If I get in I will let you know how it goes.
    I like the idea because my bass is a HUGE part of the overall band sound now, vs. the traditional, two guitar, lead singer sound. Where the bass only can be heard sometimes.
  7. repoman


    Aug 11, 2011
    Kinderhook NY
    dude, there is your answer...the format isn't dying, your desire is. :(
  8. lfmn16


    Sep 21, 2011
    charles town, wv
    No, you need to start today.

    Welcome to the music business. I don't know many band that book with a single phone call.
  9. I also live in a smallish town and my band (one of them)was having the same problem,werent able to get gigs,so we spent some time,polishing up our material foremost,getting a little demo together ,a mini press kit,nothing to serious,just a quick bio line and a few glossies for the bar ,club owners to look at,and when we would get the gig we would spend a little energy promoting it,get some people to come out,the owners loooove that,a bit of hard work payed off,and bunk mcnulty,I just in the past two weeks did asll 5 seasons of the best show EVER on television,finishing the last few episodes of season 5
  10. Maybe. I just figured after going for three years, getting gigs would be easier...not WAY harder.

    When we first started it was easy. I would give my card to the manager/owner, describe our material, and usually get booked on the spot or soon after.

    Part of the problem is that a couple places we played when we started no longer have live music. But I really think our current format or lineup could be holding us back. It's not supposed to be this tough.
  11. bassbully

    bassbully Endorsed by The PHALEX CORN BASS..mmm...corn!

    Sep 7, 2006
    Blimp City USA
    Gee hope not some of my favorite bands were trios.
  12. You may be right. We are having band practice on Saturday and I think I may need to have a very blunt conversation with my band mates about the realities of booking gigs in this area, along with the marketability of our current format.
  13. BawanaRik


    Mar 6, 2012
    New Jersey
    Sometimes you have to make choices. If you have a family business that's putting food on the table it might be time to focus on that.
  14. Wow, in reading the original post, it's exactly what has happened with my band. Exactly. The same.

    We do what you do. A lot of bands do. Our singer was fair-to-rare, but he had either booze or drug problems or both, and eventually we had to fire him because it hurt our performances. We have been using a fill-in guy for about a month, but he does not intend to be more than a fill-in guy due to his schedule with his other band. We were offered more bookings at every venue we've played, but the most common comment was "great sounding band, you guys are excellent. Your singer.....well, you might want to look around some".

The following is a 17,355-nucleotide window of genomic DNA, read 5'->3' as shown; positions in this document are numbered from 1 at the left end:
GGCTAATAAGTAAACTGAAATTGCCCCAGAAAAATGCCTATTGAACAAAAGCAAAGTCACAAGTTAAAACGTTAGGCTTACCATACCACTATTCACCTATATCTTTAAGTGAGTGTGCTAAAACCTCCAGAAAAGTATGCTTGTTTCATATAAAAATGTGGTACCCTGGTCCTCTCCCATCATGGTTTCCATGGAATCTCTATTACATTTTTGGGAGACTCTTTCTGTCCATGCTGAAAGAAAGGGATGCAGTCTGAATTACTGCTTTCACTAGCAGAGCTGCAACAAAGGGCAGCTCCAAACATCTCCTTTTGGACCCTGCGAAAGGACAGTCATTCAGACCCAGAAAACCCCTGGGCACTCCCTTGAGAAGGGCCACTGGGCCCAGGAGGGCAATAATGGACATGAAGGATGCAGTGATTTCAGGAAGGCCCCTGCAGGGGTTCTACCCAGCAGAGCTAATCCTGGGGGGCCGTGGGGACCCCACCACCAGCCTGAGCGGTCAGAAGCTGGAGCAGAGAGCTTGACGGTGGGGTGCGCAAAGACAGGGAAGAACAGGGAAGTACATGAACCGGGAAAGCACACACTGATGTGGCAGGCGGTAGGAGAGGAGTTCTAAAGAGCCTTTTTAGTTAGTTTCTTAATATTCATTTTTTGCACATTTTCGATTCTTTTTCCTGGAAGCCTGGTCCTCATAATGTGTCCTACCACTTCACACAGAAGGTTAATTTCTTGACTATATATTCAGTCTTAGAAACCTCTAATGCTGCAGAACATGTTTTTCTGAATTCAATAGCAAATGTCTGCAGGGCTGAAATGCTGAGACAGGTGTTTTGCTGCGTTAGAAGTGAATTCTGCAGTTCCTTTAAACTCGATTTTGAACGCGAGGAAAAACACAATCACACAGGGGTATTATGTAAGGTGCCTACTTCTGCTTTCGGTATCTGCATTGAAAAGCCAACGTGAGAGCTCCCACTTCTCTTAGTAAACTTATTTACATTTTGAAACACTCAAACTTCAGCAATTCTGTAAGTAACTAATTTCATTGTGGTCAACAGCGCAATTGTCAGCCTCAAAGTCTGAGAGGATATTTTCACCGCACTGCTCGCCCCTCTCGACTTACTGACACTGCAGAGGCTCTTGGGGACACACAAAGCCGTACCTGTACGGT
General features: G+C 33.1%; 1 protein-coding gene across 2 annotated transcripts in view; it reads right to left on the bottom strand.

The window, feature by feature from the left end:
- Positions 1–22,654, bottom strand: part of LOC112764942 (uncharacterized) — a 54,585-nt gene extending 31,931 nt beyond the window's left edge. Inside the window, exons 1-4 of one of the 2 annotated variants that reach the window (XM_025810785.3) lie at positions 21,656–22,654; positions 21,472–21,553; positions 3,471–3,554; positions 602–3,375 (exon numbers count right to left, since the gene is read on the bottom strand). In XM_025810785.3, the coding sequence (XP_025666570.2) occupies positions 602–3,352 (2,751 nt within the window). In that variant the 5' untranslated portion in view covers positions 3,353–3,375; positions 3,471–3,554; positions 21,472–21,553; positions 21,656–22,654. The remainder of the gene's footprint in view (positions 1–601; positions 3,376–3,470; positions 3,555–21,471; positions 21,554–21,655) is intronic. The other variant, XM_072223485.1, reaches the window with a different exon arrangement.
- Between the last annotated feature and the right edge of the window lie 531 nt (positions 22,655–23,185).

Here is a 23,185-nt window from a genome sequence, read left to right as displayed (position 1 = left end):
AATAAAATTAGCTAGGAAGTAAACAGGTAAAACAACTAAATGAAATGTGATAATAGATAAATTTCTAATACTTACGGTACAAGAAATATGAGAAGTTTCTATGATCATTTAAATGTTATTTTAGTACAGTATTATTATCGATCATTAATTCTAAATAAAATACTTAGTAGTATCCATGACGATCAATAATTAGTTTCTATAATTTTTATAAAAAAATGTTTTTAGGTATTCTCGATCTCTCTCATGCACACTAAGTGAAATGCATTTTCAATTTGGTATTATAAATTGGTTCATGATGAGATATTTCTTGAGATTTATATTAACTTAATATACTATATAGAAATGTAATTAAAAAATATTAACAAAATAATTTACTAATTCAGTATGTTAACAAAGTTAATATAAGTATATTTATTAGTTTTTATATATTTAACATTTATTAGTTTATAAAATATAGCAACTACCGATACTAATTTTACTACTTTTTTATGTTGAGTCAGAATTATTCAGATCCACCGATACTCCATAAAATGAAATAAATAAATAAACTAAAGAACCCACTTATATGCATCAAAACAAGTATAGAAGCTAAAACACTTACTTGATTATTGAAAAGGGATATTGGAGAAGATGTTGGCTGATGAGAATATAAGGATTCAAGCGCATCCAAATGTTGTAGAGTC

We have been auditioning people, with no luck. Either a bad attitude, can't sing, didn't show up, wanted us to change our entire setlist, or just decided our band wasn't for them, wanted more instruments, etc... So we started to look at just continuing on as a trio (we have booked gigs), with myself and the drummer singing. We both have about a half dozen songs we sing, anyway. The problem is, we are both pretty limited in what we do. He has a great rock voice but limited range, and honestly he can't carry a whole night. I have good success with songs that don't require any real vocal ability, but are catchy and quirky, or have a particular sound (I do Highway To Hell, Jailbreak, any old AC/DC, Flagpole Sitta, Man In The Box). So neither of us would make a good lead singer, plus when we do sing, if affects our playing some unless the song is super-simple.

    We may have hit the jackpot, though. One of our auditions this week is an attractive female singer who is musically trained and works as a vocal and acting instructor. And she likes our band and what we are doing, so hopefully it will all come together. I'm actually pulling hard for moving over to a female vocalist, for reasons stated above.

    Here is my opinion why the rock coverband trio is a hard sell. And it's based on what I've experienced with Aftermath. First of all, with only one guitar, one bass, and drums, the sound can be pretty "thin" unless you work your tail off and manipulate your effects and sound well. It's tough to fill in the space that a rhythm guitarist occupies when your lead player goes into solos. I have to tap dance on my pedal board to get all different sounds to cover the song and play my a$$ off. Personally, I like the challenge but it's a lot of work and the song always seems to lack...something. But here's the biggest thing I find; if you're doing standard rock covers, you're a "Mustang Sally", "Hard To Handle", and "Cat Scratch Fever" band like we are, whether or not you are successful and popular relies on your stage presence and performance. A dedicated vocalist can get out there, move around, party with the crowd, and add their own personality. The guitar/bass/drums are often anchored their spot on stage, so with a trio, it's often "just music", and not a lot of fun to watch. People out seeing cover bands like mine are not interested in hearing "perfect" music, they are interested in having fun and getting a little crazy (mid-life crisis bar patrons, for the most part), and a standard trio may have a hard time giving them the experience that they are looking for. We try to combat this by having everyone go wireless except the drummer (for obvious reasons), and we all get out, move around, and have our particular interactions with the crowd that typically go over well. But, as a trio, if you're just relying on the music alone, it's a tough sell from what I've seen. Bar crowds, at least around here, don't want just music....they want a show as well.